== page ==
- Grace Anderson
So you've just got a place at university, well done! Everyone you know is telling you that you are about to start 'the best time of your life'. Maybe you’re feeling a little fear and apprehension, the change is all a bit too much. You feel you should be excited, you feel you should be acting a certain way, is this normal? Yes of course you’re bound to be nervous, going to university is exciting but it is something new which I understand can be pretty overwhelming. So in short terms, the answer is there is no set way or "normal" way to feel...
I remember how I felt going to university all too well. At first I was extremely excited, buying everything I possibly could; things for my kitchen, decoration for my bedroom, photos to make me feel at home, essentially everything but the kitchen sink! However, once all this was sorted, I was like WAIT, I am actually leaving and going to an unknown town, where I won’t know anyone. This excitement then led to fear. I wouldn't be surrounded by my family and friends. I would have a new home, with new people, whom I didn't even know yet.
For me personally the hardest thing transiting to university was the fear of the people I would leave behind and the thought of having to make new friends (would they like me? would they think I was weird? would we have things in common?!). I knew my family would always be there but the people I had been to school with for the past 7 years, the people I saw every single day at school, wouldn't be in my life regularly any more. This scared me, I felt that they would forget about me and our friendships would be over. I didn't want to change and I didn't want them to change. However, after an evening at our local with lots of tears, reminiscing and dancing, it was time to say goodbye. As each person left, hugs were given, fears exchanged. It was a beautiful night which made me feel like I was ready. Not only was I scared, they were also scared, I was not alone in this transition and it was something that we all had to get used to.
The next day I started on my journey to Plymouth, university here I come! Being crammed in the car, with barely enough space left for me to sit and a nervous Mum and Dad the journey began. Arriving into Plymouth I was greeted by a nice student who directed me to my halls, showed me the ropes and then left. After climbing the many stairs, 100s of times to move my stuff in, why did I think I needed so much stuff?! It was time to say goodbye. Waving my Mum and Dad off, the door shut. WOW this was it I was on my own and I needed to go and socialise and try and meet people. With all my nerves I actually threw myself into this, talking to everyone, putting on a brave face. Seeing one of my flat mates crying once her family left made me realise that she is in exactly the same position and no one should be embarrassed to be upset about saying goodbye to their loved ones. This is normal, EVERYONE IS IN THE SAME BOAT. This was the start of our friendship.
As someone who enjoys going out I through myself into this, maybe a bit too much. I would advise being careful in freshers week because it is only too easy to burn yourself out. Make sure you eat properly, are careful with your alcohol intake and please try and get enough sleep. Sleep deprivation is enough to impact anyones wellbeing. Be aware of when things are too much. It’s ok to say to your flat mates that you want to slow down, maybe organise a film night or a night chilling and drinking copious amounts of tea (my favourite kind of night!). You'll be surprised to find out that they too quite fancy a night in and are very happy with this idea.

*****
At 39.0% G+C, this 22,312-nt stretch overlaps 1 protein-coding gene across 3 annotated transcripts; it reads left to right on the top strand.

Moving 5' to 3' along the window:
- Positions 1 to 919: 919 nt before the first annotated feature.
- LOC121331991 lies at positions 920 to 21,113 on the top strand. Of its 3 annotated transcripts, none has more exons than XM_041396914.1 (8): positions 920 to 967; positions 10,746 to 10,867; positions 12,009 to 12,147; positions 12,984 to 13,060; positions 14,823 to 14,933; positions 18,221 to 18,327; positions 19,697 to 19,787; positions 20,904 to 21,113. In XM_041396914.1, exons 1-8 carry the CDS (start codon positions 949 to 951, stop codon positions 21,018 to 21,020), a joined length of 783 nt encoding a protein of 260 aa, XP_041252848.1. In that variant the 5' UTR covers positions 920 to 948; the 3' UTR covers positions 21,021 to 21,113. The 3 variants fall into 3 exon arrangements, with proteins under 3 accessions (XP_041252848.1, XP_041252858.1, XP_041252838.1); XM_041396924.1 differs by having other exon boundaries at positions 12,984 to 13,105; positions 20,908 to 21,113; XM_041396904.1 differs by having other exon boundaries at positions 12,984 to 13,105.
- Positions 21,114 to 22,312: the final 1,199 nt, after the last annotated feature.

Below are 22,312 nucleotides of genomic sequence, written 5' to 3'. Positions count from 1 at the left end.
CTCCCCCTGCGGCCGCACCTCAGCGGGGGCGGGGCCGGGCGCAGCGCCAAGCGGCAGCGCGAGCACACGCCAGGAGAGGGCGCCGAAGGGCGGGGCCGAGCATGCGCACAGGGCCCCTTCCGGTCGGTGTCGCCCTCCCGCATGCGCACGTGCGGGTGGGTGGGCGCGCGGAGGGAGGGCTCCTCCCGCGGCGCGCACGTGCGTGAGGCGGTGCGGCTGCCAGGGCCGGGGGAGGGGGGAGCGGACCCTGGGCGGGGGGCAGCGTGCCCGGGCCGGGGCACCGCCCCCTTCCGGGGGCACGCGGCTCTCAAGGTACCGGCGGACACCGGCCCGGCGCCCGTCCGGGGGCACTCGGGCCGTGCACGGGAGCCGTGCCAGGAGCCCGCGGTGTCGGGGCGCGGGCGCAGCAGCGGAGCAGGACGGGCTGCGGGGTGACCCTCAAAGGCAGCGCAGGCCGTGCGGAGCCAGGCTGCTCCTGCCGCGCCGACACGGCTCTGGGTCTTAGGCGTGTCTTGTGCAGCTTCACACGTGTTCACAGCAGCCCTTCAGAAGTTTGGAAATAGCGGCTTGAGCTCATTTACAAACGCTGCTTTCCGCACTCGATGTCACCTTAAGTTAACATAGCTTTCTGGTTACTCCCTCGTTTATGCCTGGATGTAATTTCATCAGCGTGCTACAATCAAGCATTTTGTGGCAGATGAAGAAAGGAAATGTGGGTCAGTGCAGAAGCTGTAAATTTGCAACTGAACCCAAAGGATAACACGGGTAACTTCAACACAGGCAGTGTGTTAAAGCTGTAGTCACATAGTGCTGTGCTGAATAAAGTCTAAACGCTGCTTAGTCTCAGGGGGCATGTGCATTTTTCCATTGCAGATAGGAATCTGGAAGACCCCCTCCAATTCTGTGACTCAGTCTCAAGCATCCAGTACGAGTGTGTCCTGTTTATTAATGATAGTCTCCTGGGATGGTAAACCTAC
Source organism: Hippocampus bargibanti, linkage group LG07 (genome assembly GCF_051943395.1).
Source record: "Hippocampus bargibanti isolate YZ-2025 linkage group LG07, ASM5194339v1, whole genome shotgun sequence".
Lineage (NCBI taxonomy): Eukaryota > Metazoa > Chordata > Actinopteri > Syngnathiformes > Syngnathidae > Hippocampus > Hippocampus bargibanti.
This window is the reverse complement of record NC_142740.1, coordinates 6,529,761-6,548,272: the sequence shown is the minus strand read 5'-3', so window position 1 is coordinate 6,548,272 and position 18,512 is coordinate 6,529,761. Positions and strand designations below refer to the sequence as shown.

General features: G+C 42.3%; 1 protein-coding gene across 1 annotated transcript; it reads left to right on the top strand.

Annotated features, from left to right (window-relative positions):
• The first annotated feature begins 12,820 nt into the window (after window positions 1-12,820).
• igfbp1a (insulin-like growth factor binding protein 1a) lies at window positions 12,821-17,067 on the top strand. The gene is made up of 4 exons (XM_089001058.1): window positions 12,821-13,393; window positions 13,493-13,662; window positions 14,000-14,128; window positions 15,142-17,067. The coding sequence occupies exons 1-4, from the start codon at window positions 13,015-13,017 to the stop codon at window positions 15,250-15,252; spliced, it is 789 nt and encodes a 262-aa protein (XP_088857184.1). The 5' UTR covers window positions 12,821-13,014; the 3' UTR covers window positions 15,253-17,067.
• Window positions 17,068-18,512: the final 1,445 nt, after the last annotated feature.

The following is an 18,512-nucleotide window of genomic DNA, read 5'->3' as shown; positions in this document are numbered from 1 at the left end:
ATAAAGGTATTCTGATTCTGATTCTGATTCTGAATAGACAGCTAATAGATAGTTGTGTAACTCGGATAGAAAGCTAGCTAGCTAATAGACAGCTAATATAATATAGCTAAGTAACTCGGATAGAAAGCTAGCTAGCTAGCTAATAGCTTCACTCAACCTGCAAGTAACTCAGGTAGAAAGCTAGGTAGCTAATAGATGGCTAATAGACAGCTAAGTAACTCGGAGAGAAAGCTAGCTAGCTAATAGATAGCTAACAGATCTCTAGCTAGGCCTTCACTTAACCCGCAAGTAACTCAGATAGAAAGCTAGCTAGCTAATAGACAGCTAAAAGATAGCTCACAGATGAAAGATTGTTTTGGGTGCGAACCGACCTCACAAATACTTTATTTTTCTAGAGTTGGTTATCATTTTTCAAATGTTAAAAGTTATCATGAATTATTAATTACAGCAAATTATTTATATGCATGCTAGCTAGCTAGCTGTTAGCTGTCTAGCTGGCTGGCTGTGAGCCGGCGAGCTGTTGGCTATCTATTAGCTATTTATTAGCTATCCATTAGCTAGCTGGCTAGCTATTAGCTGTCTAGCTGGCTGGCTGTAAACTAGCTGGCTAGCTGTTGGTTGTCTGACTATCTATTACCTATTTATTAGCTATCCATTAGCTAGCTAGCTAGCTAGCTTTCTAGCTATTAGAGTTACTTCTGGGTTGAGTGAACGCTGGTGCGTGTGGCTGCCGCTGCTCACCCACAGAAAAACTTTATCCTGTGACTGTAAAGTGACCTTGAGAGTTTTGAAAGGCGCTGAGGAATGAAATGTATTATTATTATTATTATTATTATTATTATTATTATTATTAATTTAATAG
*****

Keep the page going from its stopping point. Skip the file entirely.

If you don't drink or going out isn't your scene then this is ok. Do not be scared thinking you will be the only one, because you won’t be. There will be many other people in the same situation, trust me. You don't need to go out to meet people; you will meet people within your accommodation, when out exploring the city your university is in, at events the university will put on during the day. Also, don't forget to join sports clubs and societies - it gives you a chance to meet like-minded people. Even if you haven't tried a certain thing before, why not join, you may be surprised how much you enjoy it.
University does seem scary and it is a big change but think about all the thousands of students who are moving to university this year. All are likely to be feeling similar to you, all scared about meeting people and leaving people behind. After a few weeks of being at university the apprehension will die down you will meet some amazing people. Yes, you will not get on with everyone but I've met some of best people I know and I don't know what I would do without them. For me, this fair outweighs the people that I do not get on with. Even though I am going into my fourth year, I still make friends all the time, the process of university is amazing, everyone is so friendly and you will meet people from all waves of life, which I have really enjoyed.
I am also still in touch with my friends from home. We have changed, but I would like to think that we have all changed for the better and are developing into the adults we are about to become. I could not be prouder of all of their achievements and even though sometimes it feels like we are growing apart, this is also bringing us together. As one of my friends sent to my home group chat yesterday - "shout out to my low maintenance friends, the ones you don't talk to for months, because you are both living your lives, but when you meet up, there's nothing but love. This is so true and no one will be able to take away the friendship you have had. Despite the time and distance apart, they will still always be there.